This article was previously published November 5, 2019, and has been updated with new information.
A number of chemicals found in plastic products are known to act as endocrine disruptors. Some of the most pervasive and well-known include phthalates and bisphenol A (BPA). Being similar in structure to natural sex hormones, these chemicals interfere with the normal functioning of those hormones.
This is particularly problematic in children who are still growing and developing, as the glands of your endocrine system and the hormones they release influence almost every cell, organ and function of your body.
Your endocrine system as a whole is instrumental in regulating mood, growth and development, tissue function and metabolism, as well as sexual function and reproductive processes. And, endocrine-disrupting chemicals have in fact been linked to a number of reproductive health problems.
In the video1 above, Pete Myers,2 Ph.D., an adjunct professor of chemistry at Carnegie Mellon University and founder, CEO and chief scientist of Environmental Health Sciences, talks about what we know about plastic chemicals and their impact on the human endocrine system.
According to Myers, there’s evidence plastic chemicals are harming the health of future generations through intergenerational endocrine disruption, so clearly, this is no small concern.
Interestingly, Myers attributes the premature birth of his own granddaughter to wildfires that took place in the months before the delivery in the area where his daughter lived. As reported by Environmental Health News:3
“Many homes, full of plastics, burned during the fire, releasing contaminants such as bisphenol-A (BPA) and phthalates that are linked to the ‘very condition that forced that premature birth,’ [Myers] said.”
Myers also points out that no plastic in existence has ever been thoroughly tested for safety, and that the testing that is used is based on “16th century principles.”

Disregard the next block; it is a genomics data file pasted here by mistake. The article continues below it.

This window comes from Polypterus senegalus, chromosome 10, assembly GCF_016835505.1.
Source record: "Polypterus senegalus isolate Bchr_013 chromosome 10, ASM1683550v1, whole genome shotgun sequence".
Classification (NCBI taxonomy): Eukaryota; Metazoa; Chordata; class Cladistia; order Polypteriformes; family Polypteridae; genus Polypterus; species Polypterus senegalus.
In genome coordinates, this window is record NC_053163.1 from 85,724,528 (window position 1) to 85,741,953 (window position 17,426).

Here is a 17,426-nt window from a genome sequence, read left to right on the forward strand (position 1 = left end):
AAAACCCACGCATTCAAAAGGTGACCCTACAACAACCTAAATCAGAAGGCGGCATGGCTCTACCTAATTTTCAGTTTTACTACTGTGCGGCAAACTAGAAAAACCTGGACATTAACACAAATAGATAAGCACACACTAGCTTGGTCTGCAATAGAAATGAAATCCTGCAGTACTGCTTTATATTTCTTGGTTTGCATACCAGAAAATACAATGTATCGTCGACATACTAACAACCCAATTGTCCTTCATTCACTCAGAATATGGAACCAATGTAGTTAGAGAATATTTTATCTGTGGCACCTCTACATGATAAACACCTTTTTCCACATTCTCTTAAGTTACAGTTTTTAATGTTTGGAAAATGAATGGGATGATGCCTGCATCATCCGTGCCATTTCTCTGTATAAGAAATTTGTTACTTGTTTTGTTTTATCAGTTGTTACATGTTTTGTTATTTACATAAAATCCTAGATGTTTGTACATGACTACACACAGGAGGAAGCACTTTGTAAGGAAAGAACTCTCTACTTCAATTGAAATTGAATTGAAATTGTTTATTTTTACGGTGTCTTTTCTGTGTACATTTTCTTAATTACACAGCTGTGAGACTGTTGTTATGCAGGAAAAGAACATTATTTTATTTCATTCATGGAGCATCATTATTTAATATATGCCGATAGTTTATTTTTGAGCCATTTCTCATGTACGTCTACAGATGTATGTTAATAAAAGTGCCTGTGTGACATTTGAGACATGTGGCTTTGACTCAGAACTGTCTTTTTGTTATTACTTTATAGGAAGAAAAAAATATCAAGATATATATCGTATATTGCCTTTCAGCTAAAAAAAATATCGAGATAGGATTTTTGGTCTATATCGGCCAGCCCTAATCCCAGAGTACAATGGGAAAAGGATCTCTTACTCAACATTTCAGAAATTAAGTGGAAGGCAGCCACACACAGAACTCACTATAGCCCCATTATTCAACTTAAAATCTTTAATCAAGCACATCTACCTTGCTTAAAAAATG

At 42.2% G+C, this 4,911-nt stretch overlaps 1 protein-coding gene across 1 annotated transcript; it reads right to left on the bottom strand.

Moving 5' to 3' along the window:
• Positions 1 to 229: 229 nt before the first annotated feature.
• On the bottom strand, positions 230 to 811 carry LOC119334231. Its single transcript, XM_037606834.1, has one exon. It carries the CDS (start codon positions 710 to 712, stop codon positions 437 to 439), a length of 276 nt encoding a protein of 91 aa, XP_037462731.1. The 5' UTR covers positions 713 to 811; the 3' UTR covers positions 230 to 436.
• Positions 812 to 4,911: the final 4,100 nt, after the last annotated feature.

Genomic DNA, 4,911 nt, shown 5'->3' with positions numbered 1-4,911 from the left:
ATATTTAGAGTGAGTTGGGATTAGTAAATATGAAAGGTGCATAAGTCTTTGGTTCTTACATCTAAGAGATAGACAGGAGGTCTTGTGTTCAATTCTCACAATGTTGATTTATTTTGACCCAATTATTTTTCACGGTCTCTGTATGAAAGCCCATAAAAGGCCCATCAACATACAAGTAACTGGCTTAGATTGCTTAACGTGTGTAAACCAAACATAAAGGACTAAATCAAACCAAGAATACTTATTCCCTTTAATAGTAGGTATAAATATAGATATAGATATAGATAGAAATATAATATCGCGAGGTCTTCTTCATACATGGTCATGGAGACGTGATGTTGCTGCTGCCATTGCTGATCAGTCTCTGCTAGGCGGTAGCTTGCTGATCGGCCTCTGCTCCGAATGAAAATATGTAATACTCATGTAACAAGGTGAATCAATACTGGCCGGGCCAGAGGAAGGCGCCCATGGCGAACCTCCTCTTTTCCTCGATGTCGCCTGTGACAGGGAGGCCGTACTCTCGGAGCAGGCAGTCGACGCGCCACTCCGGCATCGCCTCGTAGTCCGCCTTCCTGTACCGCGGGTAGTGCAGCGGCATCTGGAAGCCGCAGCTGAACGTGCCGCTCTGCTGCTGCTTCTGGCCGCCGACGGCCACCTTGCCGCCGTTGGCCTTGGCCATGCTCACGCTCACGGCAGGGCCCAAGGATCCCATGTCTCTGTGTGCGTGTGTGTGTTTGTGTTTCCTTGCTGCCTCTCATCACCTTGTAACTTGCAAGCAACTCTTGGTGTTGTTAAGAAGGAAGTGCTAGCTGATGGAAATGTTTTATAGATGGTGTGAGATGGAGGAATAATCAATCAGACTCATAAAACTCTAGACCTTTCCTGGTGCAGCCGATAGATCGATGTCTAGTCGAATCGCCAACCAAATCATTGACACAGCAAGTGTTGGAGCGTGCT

To address the known and unknown harms of plastics, Myers is calling for redesign to make sure the plastic is nontoxic, and regulatory reform to account for the fact that even low doses may cause harm.
Health Effects Associated With Phthalates and BPA
Phthalate exposure has been linked to a wide range of health problems, including but not limited to:
Birth defects4 and miscarriage5
Low sperm count6,7
Polycystic ovary disease8
Early or delayed puberty9
Autistic behavior,10 reduced IQ and impaired brain function in children11
Similarly, BPA, which mimics the hormone estrogen, has been linked to:
Neurological perturbations due to neurotoxicity12
Hyperactivity, increased aggressiveness and impaired learning
Increased fat formation and risk of obesity in both children13 and adults14
Altered immune function15
Disruption of female sex hormone production,18 ovarian toxicity19 and reduced fertility due to reduced viability of eggs20
Stimulation of prostate cancer cells, increased prostate size, decreased sperm production and hypospadias21 (penis deformation)
High blood pressure23
Reduced efficacy of chemotherapy treatment24
According to a report by the World Health Organization and the United Nations Environment Program titled “State of the Science of Endocrine Disrupting Chemicals,”26 issued in 2014, endocrine disrupting chemicals (EDCs) may need to be banned across the board to protect the health of future generations.
Similarly, an Endocrine Society task force issued a scientific statement27,28 on EDCs in 2015, noting that the health effects of hormone-disrupting chemicals are such that everyone needs to take proactive steps to avoid them.
EDCs like BPA and phthalates are particularly concerning for pregnant women and young children, as they can interfere with normal physiology and maturation even in extremely minute amounts.
BPA Substitutes Are Just as Hazardous
As the harms of BPA have become more widely known, many companies have started replacing it with other chemicals. However, these replacement chemicals also have no safety record, and as time goes on, we’re finding they’re just as hazardous as BPA.